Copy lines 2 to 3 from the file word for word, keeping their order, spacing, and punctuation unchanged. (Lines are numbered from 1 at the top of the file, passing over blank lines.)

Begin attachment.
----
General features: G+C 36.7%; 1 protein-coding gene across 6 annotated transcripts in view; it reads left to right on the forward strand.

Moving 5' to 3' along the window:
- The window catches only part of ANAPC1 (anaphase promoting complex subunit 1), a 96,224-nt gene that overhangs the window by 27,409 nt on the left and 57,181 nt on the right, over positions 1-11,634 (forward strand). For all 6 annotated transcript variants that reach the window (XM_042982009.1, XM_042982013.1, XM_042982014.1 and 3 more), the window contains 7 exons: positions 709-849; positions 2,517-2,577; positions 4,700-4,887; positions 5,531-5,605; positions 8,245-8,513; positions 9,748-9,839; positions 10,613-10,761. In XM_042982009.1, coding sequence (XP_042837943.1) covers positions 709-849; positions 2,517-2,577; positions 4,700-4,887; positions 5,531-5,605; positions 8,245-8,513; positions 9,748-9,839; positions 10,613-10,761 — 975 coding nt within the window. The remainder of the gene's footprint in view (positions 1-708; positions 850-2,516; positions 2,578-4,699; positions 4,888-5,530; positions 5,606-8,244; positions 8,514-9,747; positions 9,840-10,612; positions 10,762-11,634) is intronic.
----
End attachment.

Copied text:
Moving 5' to 3' along the window:
- The window catches only part of ANAPC1 (anaphase promoting complex subunit 1), a 96,224-nt gene that overhangs the window by 27,409 nt on the left and 57,181 nt on the right, over positions 1-11,634 (forward strand). For all 6 annotated transcript variants that reach the window (XM_042982009.1, XM_042982013.1, XM_042982014.1 and 3 more), the window contains 7 exons: positions 709-849; positions 2,517-2,577; positions 4,700-4,887; positions 5,531-5,605; positions 8,245-8,513; positions 9,748-9,839; positions 10,613-10,761. In XM_042982009.1, coding sequence (XP_042837943.1) covers positions 709-849; positions 2,517-2,577; positions 4,700-4,887; positions 5,531-5,605; positions 8,245-8,513; positions 9,748-9,839; positions 10,613-10,761 — 975 coding nt within the window. The remainder of the gene's footprint in view (positions 1-708; positions 850-2,516; positions 2,578-4,699; positions 4,888-5,530; positions 5,606-8,244; positions 8,514-9,747; positions 9,840-10,612; positions 10,762-11,634) is intronic.